“Sweetie, no matter what anyone says, I love you better than anybody in the whole world,” whispered Jean King over the nation’s airwaves. She was the virtual girlfriend to everyman during the golden age of radio in the late 1940s and developed a cult following as a sultry-voiced siren. Long before we could live out entire relationships online, Lonesome Gal was a simulated lover to her devoted listeners, broadcasting her sweet nothings over 50 stations across the United States.
A native of Dallas, Texas, the band leader (and one-time winner of a beauty contest) had tried to make it big in Hollywood, but returned to the Midwest after failing to become a screen actress, garnering only a few B film roles and acting in the Tarzan series. So she turned to a much smaller market: she pitched a 15-minute “Lonesome Gal” series to WING radio station in Dayton, Ohio, and immediately found an audience of “lonesome boys.”
At night, she would take on the “Lonesome Gal” role between jazz and other romantic music. She spoke in first person, allowing her fans to imagine she was their paramour, with King referring to them with pet names like “angel,” “dreamboat” and “sweetie.” She often opened the show by setting the mood, telling her listener to get comfy and sit beside her, “forgetting everything for a while besides us.”
She wore a black mask over her eyes for publicity photos (to keep her anonymity in case she met any overzealous fans) and kept her real name secret for the first few years of the program. King was far from the only radio personality harnessing her sexuality (take World War II “audio pin-up girl” Martha Wilkerson, who rallied the troops on G.I. Jive). But King was the first to recognize the solitude of many young men, and she provided comfort that was arguably just as therapeutic as romantic. She said that she was inspired by her own loneliness living in Dayton.
As writer and radio host Kurt Andersen said in an episode of the radio show Studio 360 about King, “Her seductive monologues, frequently framed with ‘50s makeout music, were aimed not at the strong and handsome, the clever and well-spoken, but to shy wallflowers who could put whatever face to the voice they wanted.”
After two years, “Lonesome Gal” had gotten so popular that she moved back to Los Angeles. At that point, she took in an annual income in the six figures and would interject episodes with ad copy for beer and tobacco companies.
An early social media influencer of sorts, she would often try to sell her “lonesome boys” a product during her broadcasts. “Muffin”, she would say, “I hope you don’t mind my watching you so closely sometimes. Honestly I can’t help it. You have the most wonderful face and you seem to enjoy life so much. I find it very hard to turn my eyes away from you, especially when you’re enjoying your pipe full of that rich, mellow Bond Street tobacco.”
Alas, the lonesome girl was not so lonesome herself. Her radio producer husband, Bill Rousseau, brought the show to over 50 other cities and she received thousands of fan letters, including, not surprisingly, many marriage proposals. At her peak, she was recording approximately 300 programs a week for different markets. She also released her sultry theme song, “Lonesome Gal,” as a single.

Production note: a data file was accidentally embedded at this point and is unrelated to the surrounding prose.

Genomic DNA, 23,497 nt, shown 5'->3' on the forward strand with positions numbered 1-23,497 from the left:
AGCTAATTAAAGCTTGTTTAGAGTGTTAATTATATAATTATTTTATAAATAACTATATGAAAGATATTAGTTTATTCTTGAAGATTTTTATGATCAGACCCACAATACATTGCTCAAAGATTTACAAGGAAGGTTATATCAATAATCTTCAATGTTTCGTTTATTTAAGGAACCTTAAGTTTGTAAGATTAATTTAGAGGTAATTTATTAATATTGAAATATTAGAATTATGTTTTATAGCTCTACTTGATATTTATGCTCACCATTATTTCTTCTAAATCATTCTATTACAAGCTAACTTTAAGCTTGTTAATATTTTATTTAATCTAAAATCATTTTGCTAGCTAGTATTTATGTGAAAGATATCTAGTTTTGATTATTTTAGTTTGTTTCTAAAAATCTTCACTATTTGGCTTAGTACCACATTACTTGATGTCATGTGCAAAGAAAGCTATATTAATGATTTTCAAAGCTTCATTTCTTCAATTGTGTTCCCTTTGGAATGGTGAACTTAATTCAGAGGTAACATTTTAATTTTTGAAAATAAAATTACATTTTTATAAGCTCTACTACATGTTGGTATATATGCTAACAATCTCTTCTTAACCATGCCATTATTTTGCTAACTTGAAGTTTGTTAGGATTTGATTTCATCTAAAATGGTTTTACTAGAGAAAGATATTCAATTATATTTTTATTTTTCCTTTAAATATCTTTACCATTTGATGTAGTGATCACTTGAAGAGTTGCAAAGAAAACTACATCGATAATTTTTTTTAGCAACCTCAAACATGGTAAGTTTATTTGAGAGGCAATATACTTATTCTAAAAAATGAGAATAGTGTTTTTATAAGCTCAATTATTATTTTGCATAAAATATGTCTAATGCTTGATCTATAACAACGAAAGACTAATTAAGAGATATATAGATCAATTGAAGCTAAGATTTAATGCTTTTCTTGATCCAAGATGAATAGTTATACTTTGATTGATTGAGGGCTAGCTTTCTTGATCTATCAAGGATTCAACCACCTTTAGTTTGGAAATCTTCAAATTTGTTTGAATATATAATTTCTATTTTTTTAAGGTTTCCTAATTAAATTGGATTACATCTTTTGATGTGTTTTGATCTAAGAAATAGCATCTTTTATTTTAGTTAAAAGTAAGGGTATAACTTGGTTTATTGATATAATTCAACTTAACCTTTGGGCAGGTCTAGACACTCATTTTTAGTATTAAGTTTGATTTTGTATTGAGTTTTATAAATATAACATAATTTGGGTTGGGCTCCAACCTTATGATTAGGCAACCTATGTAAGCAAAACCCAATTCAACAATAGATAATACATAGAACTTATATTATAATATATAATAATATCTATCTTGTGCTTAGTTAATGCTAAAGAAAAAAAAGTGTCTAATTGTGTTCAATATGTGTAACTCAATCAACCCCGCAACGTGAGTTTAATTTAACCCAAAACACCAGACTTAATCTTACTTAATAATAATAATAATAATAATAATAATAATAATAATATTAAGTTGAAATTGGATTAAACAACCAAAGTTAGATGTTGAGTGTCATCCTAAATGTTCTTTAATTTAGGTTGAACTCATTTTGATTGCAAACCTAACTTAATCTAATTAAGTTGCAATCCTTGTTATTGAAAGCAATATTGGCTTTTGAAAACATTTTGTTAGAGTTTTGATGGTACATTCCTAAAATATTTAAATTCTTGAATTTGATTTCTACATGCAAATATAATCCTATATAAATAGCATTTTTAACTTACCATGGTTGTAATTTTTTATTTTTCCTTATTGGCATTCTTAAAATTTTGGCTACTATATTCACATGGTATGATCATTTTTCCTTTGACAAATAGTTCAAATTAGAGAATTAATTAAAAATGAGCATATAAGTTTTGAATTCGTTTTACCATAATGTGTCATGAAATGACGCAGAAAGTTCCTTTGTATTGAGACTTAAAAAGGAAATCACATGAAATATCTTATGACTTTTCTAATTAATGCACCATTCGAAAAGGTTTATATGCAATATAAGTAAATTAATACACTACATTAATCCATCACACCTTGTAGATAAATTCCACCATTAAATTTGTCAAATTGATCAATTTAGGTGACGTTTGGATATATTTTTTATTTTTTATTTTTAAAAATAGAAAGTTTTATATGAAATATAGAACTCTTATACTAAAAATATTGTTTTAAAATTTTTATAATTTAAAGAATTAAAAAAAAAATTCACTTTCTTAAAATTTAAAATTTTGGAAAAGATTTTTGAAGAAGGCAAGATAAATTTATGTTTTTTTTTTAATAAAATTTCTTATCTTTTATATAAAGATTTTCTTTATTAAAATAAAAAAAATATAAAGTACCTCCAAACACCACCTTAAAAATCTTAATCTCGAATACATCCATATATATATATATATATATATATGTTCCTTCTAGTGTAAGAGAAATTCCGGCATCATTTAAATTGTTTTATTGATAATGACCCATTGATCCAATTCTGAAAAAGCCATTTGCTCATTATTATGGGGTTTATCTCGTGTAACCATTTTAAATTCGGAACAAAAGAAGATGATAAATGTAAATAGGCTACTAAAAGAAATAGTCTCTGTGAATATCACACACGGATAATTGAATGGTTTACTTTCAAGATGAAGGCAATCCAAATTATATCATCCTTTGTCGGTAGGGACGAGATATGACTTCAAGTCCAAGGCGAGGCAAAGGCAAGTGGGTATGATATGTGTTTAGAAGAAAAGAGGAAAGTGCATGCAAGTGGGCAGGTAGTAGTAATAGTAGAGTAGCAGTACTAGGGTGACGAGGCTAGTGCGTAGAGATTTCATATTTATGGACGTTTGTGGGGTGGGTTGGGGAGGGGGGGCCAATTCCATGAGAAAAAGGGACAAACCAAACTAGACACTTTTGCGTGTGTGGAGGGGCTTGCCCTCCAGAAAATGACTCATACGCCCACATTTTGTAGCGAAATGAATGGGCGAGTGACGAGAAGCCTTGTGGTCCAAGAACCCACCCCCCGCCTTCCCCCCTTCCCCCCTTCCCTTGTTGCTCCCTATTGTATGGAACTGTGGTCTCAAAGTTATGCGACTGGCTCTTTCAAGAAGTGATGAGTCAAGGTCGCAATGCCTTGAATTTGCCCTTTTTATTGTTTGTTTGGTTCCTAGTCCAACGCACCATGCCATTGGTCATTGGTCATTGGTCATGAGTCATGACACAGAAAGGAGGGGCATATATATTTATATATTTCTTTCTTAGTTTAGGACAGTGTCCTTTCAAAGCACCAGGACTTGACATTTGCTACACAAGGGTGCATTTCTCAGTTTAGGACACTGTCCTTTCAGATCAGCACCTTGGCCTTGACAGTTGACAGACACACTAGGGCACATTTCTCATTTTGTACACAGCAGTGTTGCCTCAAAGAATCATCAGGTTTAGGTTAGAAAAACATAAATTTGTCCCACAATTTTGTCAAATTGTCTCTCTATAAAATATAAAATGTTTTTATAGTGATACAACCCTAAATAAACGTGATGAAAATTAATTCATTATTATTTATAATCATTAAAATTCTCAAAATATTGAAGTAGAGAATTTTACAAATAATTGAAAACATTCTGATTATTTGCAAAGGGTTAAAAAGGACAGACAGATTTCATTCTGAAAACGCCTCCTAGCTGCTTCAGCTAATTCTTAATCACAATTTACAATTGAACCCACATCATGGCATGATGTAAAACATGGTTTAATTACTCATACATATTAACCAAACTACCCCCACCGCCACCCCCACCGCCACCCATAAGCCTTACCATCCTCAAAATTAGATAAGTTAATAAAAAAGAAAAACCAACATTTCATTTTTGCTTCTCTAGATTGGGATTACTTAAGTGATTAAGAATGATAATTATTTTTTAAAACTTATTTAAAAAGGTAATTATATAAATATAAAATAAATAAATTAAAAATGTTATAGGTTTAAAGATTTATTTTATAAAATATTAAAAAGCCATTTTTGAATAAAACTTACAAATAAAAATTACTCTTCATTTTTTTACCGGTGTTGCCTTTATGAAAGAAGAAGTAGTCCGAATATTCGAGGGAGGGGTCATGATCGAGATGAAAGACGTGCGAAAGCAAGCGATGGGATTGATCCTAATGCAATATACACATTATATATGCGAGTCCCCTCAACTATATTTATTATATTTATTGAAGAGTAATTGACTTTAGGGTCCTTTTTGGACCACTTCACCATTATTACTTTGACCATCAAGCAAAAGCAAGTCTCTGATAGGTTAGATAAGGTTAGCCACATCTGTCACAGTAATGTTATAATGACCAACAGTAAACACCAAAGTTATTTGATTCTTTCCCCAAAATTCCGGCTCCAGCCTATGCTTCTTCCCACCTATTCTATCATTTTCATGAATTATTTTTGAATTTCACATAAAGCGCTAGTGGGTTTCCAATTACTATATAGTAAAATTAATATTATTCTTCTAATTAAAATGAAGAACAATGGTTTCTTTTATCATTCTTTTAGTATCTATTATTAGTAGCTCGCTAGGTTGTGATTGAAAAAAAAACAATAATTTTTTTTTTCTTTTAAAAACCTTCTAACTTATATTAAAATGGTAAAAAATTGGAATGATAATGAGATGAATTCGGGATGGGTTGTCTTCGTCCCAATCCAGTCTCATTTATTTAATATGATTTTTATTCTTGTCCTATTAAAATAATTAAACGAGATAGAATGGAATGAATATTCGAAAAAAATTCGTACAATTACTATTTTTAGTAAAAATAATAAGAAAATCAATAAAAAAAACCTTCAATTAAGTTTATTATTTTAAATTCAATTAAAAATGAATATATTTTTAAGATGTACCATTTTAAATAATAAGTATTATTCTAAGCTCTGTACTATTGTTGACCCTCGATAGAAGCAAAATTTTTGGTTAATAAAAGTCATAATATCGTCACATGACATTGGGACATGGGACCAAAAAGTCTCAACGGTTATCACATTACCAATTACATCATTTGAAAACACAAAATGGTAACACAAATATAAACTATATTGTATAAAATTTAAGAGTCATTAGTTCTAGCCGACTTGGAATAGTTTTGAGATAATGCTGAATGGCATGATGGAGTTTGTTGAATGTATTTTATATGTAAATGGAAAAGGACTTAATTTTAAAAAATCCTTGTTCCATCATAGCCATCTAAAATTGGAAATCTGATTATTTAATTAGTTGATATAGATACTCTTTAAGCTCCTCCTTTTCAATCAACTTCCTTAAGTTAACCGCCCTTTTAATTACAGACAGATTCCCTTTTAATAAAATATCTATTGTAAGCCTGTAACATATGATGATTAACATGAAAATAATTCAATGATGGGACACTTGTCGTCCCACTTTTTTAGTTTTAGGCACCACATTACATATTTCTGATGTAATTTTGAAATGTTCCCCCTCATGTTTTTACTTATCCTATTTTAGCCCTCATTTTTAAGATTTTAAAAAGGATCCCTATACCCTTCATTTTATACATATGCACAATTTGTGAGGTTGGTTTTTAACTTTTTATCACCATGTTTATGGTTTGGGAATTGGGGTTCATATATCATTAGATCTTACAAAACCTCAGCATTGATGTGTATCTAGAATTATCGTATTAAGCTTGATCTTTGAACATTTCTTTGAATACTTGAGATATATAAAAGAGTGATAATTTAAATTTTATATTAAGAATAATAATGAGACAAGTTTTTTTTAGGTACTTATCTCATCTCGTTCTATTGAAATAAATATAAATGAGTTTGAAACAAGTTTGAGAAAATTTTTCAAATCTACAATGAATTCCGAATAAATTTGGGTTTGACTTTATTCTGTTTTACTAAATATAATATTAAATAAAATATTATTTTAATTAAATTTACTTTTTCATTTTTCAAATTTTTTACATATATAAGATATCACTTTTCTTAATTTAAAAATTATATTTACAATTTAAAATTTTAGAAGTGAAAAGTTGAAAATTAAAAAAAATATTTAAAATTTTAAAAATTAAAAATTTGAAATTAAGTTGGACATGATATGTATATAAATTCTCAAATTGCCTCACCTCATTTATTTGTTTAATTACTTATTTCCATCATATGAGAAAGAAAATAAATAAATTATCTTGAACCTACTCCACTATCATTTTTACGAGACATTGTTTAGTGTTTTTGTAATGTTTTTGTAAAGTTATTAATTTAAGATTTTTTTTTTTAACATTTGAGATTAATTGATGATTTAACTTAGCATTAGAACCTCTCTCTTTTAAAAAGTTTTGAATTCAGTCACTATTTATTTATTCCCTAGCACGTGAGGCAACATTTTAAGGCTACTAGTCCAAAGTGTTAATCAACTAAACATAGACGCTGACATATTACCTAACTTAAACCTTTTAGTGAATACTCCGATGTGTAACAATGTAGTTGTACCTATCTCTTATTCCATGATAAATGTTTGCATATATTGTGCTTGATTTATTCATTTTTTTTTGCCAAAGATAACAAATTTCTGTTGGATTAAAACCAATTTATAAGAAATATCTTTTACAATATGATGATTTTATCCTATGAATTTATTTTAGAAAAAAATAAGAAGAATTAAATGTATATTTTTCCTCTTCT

But her work appealing to any (and every) man didn’t come easy. She was almost a one-woman show, with just one engineer to play the dreamy lounge music that interspersed her romantic musings. Working 12-hour days, she would personalize episodes for different areas by adding in local landmarks and references. As the Los Angeles Times reported in her obituary, “She had to research the various communities in which she was heard, spending hours writing to chambers of commerce and other civic groups for geographic and demographic details.”
Arguably also a pioneer or ASMR, she even built a $5,000 home studio, installing a microphone that was so sensitive it would “pick up each wisp of her breath and every sugary nuance of her voice,” as Time magazine wrote. In the same 1950 profile on her, the then 32-year-old King said, “I’m not a person: I’m a symbol. These guys think of me as their gal—lonely, like them; and wanting affection, like them.”
When asked about the sexual content of her show, she downplayed its erotic nature: “I never say more than ‘I’d like to kiss you on the end of the nose’—something impersonal like that. I might tell a guy how nice it would be to spend a weekend in a small and charming hotel — but I always add: ‘If we were married.'”
King died of a heart attack at the age of 76 in 1993. While most episodes of ”Lonesome Gal” have been lost, some are still available on YouTube and archive.org, for your listening pleasure. And so, in the immortal voice of the Lonesome Gal, let’s give her the final word. Here’s how she ended one episode called “To Each His Own.” She lamented, “Well isn’t it awful? I no sooner get started that I have to stop. But there’s always tomorrow and you’ll know I’ll be right here waiting for you to come back to me.”